Pablo Galindo Vargas grew up in Mexico City, where you could measure time according to what you ate. There’d be tamales in the morning and home-style tacos guisado for lunch. At night, you’d have tacos al pastor: a shawarma-rich staple that, within each tortilla, conveyed the migration path of Lebanese communities who’d settled in Mexico.
“That’s a classic of Mexico City and my favourite,” says the chef, who currently co-owns Milpa Collective, the Sydney hospitality group behind Latin American venues such as Santa Catarina, Sonora, Taqiza and Casa Mérida.
His current role as a culinary champion for the region makes sense, given how he grew up in Mexico: great food was just a taco stand or one torta order away. “You’re just surrounded by it,” he says. And a wedding invite meant insider access to the ultimate dish: mole.
“The mum of the bride will [typically] have a recipe that will come from the family,” he says. “A lot of them have mother moles, which pretty much is a recipe that’s been done for generations and generations.” The elaborate, ingredient-thick sauce can be kept alive by feeding it and letting it age, like you would a sourdough starter. And Galindo Vargas still has such a ‘mother mole’ in his family home.
“Every time I go to Mexico, I still have that mole madre, and that’s from my great-grandmother,” he says. The restaurateur swears that it’s more than a century old: “My mum uses it at least every two weeks. She just keeps feeding and feeding [it].”
These moles act like “the flavour of that family”, but their multi-strength potency wasn’t something he always welcomed.
“As a child, I didn’t like it as the flavour could be very overwhelming. There are a lot of ingredients – moles have 20-30 ingredients,” he says. “It’s a complex flavour, like a wine or a beer. You need to really acquire that taste. But once you have it, you love it.”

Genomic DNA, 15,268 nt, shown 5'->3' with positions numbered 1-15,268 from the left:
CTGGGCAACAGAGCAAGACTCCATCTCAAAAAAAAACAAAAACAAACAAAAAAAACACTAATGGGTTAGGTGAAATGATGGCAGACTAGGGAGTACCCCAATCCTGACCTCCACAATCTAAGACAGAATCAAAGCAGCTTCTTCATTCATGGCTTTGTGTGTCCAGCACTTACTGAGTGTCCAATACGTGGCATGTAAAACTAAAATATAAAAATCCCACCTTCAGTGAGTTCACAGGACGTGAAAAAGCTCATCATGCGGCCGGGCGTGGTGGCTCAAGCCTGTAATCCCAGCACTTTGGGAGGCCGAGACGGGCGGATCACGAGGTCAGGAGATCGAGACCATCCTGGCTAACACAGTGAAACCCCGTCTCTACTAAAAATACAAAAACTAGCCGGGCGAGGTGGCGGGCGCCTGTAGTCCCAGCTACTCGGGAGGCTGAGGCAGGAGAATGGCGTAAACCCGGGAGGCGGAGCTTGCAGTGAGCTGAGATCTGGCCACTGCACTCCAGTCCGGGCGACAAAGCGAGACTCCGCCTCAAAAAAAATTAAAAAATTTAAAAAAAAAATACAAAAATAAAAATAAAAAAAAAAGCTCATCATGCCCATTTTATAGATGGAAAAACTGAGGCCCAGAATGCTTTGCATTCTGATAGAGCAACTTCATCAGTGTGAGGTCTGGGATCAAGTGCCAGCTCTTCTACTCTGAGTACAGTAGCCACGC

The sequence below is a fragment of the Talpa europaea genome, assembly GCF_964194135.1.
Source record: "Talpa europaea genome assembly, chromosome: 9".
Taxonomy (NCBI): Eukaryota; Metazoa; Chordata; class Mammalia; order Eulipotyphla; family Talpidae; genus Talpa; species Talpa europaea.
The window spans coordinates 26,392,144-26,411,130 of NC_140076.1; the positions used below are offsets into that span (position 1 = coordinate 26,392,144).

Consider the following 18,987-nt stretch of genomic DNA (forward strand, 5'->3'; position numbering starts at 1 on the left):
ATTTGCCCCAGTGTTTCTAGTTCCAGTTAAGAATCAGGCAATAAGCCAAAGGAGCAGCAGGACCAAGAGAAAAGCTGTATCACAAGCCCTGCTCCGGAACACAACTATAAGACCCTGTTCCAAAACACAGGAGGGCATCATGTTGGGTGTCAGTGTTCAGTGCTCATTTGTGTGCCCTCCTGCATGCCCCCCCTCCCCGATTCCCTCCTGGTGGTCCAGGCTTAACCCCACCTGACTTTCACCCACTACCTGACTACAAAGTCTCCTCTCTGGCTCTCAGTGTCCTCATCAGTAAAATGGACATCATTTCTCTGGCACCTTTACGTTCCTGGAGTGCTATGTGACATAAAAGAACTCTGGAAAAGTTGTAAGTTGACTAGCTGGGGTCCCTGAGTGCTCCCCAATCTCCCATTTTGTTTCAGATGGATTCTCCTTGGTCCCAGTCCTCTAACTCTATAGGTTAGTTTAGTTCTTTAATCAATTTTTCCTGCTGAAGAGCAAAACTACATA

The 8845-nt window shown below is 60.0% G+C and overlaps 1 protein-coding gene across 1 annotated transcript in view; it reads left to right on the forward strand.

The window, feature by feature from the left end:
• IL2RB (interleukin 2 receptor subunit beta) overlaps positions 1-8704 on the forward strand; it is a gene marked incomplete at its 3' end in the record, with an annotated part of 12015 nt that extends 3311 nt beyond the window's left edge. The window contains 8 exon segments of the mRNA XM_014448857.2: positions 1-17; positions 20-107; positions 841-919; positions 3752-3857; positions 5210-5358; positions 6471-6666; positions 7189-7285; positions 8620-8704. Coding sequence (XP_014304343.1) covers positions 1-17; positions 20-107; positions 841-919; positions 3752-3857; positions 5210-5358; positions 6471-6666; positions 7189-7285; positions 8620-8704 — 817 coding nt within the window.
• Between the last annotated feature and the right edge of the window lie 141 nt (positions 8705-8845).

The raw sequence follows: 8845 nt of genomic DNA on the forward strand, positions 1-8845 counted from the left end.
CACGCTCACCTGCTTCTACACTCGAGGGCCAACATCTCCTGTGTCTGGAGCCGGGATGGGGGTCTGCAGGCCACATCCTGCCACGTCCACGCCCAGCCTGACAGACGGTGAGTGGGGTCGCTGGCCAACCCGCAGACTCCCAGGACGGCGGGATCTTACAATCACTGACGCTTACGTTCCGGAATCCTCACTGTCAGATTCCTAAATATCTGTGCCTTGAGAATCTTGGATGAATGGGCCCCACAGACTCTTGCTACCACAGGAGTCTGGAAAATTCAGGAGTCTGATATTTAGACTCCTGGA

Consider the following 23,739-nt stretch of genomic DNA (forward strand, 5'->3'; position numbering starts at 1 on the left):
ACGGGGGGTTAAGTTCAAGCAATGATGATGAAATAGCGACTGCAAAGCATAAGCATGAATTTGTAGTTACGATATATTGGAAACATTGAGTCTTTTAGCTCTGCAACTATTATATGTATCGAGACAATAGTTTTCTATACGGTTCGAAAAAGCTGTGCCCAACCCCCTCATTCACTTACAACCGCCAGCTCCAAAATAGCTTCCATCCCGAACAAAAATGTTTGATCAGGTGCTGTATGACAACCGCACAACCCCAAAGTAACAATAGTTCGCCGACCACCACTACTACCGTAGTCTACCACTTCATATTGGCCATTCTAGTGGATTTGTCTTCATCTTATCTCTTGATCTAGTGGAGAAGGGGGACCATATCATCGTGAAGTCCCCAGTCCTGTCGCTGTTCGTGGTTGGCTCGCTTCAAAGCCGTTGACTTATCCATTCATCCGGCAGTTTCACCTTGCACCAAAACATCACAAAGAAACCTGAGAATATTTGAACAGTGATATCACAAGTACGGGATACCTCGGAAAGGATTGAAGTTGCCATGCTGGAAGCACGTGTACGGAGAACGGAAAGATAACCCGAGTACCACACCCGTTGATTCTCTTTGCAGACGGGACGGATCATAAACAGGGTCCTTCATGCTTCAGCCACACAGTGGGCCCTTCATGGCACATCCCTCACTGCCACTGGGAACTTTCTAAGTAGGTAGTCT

In fact, he was 20 – two years into his career as a chef – when he fully appreciated the depth and power of a good mole. And nowadays the earthy staple is a fixture at Santa Catarina, his Oaxacan restaurant and mezcal bar in the CBD. “Oaxaca is the land of moles, they have so many,” he says. “At Santa Catarina … we have eight moles on the menu, which are made from different ingredients, from different regions of Oaxaca.” And because it took him two decades to adjust to the punchiness of mole, Galindo Vargas ensures their versions are made with newcomers in mind.
Diners might ask for the Cape Grim grass-fed Scotch fillet served with ‘Abuela’s mole’ or the mother mole with roast chicken. Or the pork taco, given an extra flavour hit from Santa Catarina’s version of mole verde, which traditionally gets its colour from crushed pepitas and green chillies.
- Authentic Enough For Whom? O Tama Carey Has a Lifetime of Knowledge, And More
- The Definitive Guide to The Best Restaurants in Bondi
- In Surry Hills, Shaffa Brings the Markets of Tel Aviv to Life
- Momofuku Seiōbo Wouldn’t Be What It Is Without Kylie Javier Ashton. Here’s Why.
- Nine of Sydney’s Best Oyster and Champagne Pairings
There’s no doubt that Sydney’s food scene has evolved when it comes to Mexican representation.
Today, the existence of Santa Catarina – with its hyper-specific focus on Oaxaca’s culinary terrain – seems like a natural fit in a hospitality landscape that ranges from Maiz (which offers pulque, sopes and flautas on its taco-free menu) to Rosa Cienfuegos’ tamaleria, both run by owners with Mexican roots. But when Galindo Vargas moved here in 2010, things weren’t so progressive.
“12 years ago is not a long time, but Mexican food was very different [back then],” he says. It’s questionable whether you could call it truly Mexican food, given the freewheeling dollops of not-so-traditional sour cream that got portioned out. People complained if there weren’t hard-shell tacos on offer, which made it hard for real-deal eateries – led by Mexican Australians – to present menus that reflected the food they grew up with.
“It’s been changing since then … evolving and becoming more authentic,” he says.
Galindo Vargas and business partner Liber Osorio have played a crucial role in expanding that once-limited definition of what Mexican food could be. This is, after all, a cuisine that’s been misrepresented locally by the Old El Paso kits in people’s supermarket trolleys.
The idea of a Mexican-led eatery was pretty rare back then – but Galindo Vargas experienced it during his first gig here in 2011, at Rojo Rocket, which was co-owned by Mexican-born Nigdali Reed. The venue served aguachile de camarón tacos and slow-cooked meats, like barbacoa, each night. “It was very authentic,” he says, and it stood out at a time when pubs were offering tacos with squiggled mayo on top. It was “probably one of the first attempts” to offer something true to what he’d seen in Mexico.